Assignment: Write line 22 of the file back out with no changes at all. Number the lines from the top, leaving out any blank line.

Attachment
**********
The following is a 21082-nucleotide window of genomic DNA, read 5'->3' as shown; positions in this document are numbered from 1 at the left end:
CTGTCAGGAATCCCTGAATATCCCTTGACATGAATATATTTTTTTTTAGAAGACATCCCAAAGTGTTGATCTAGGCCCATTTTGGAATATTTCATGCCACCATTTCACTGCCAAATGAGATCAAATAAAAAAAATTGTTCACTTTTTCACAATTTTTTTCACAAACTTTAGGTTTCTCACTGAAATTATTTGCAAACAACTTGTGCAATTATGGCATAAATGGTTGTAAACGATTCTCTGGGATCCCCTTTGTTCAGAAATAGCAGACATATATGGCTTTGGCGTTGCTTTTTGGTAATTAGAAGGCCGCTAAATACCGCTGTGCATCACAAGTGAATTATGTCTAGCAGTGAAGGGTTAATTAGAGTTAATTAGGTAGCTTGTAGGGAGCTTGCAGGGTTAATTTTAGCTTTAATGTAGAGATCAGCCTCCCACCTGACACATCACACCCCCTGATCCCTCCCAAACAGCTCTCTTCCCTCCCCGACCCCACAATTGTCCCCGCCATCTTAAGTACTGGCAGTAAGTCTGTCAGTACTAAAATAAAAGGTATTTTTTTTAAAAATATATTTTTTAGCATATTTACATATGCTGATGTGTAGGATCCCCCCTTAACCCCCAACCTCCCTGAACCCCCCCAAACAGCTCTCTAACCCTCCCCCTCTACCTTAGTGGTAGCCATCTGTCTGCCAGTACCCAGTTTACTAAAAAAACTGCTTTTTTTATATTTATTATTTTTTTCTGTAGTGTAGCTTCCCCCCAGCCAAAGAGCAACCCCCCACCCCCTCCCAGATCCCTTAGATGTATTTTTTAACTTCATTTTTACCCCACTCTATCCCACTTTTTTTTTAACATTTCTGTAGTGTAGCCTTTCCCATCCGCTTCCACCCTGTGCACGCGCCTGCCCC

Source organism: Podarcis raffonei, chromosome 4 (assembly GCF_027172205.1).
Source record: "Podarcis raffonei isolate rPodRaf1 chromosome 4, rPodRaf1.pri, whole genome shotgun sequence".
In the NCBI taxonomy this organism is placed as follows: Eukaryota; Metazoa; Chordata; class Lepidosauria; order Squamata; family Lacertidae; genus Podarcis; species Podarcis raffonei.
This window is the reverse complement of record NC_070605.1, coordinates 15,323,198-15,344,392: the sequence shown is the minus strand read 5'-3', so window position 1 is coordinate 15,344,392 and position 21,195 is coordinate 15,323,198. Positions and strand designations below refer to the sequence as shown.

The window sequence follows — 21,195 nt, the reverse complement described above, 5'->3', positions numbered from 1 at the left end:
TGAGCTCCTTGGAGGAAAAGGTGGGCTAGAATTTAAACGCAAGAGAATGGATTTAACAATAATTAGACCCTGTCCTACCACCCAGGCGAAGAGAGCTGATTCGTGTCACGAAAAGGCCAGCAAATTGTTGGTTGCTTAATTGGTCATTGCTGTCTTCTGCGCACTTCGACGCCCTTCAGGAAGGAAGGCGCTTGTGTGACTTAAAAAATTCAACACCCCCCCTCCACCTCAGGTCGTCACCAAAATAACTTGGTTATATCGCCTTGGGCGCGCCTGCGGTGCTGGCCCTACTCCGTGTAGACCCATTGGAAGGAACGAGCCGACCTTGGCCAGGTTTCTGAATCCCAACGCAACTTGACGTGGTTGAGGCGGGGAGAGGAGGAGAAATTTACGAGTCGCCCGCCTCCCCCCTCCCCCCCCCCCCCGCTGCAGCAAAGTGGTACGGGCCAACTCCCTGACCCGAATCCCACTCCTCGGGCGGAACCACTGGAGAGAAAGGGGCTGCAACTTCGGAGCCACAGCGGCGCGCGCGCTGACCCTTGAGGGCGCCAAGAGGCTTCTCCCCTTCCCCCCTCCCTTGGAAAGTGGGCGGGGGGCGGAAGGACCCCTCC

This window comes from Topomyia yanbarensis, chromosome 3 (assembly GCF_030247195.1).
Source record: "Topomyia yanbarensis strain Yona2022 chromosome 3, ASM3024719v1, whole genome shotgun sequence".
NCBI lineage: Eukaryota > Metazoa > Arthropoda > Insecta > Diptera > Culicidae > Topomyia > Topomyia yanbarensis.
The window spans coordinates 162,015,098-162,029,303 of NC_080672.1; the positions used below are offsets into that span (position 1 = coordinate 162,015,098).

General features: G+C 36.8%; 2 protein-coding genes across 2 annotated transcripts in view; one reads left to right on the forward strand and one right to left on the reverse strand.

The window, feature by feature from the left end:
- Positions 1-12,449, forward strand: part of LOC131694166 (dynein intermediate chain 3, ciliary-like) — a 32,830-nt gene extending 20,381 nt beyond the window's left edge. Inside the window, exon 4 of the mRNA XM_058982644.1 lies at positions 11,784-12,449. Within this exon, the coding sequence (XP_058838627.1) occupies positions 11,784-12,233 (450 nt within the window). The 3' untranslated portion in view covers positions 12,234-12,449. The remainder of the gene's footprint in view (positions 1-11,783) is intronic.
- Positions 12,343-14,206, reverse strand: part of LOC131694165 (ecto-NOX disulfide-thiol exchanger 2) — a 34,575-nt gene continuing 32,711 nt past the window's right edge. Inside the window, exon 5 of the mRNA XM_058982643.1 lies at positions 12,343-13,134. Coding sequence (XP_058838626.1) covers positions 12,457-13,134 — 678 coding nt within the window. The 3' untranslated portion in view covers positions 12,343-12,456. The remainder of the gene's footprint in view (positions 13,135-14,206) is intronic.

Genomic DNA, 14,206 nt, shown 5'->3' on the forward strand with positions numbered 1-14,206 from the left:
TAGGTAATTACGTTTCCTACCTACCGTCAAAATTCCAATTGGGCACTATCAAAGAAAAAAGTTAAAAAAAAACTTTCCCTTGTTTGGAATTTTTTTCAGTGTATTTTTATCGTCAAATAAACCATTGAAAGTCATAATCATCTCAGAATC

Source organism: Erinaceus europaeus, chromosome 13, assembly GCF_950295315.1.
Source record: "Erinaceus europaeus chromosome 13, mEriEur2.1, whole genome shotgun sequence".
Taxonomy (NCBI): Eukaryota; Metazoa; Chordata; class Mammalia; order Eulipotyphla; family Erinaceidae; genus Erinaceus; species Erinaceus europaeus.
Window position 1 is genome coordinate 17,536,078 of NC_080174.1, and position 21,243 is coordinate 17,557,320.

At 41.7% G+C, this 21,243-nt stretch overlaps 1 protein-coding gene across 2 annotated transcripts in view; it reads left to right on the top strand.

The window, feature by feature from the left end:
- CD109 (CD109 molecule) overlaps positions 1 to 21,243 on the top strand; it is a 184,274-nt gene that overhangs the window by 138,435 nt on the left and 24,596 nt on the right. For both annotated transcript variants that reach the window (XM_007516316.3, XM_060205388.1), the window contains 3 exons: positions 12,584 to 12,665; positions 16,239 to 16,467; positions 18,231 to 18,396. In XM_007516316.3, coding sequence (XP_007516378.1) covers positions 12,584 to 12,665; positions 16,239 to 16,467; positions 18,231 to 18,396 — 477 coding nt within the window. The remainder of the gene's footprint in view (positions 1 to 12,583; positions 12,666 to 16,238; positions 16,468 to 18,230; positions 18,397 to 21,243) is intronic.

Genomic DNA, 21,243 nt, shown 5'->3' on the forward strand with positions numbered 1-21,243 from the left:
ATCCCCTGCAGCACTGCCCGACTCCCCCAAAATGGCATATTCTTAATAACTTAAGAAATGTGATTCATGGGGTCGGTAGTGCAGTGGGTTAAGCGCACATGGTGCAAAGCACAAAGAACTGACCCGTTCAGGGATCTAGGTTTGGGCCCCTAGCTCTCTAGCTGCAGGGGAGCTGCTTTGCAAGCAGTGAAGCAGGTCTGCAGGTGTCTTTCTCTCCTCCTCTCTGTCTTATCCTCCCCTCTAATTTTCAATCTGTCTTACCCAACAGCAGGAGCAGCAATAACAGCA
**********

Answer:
Window position 1 is genome coordinate 17,536,078 of NC_080174.1, and position 21,243 is coordinate 17,557,320.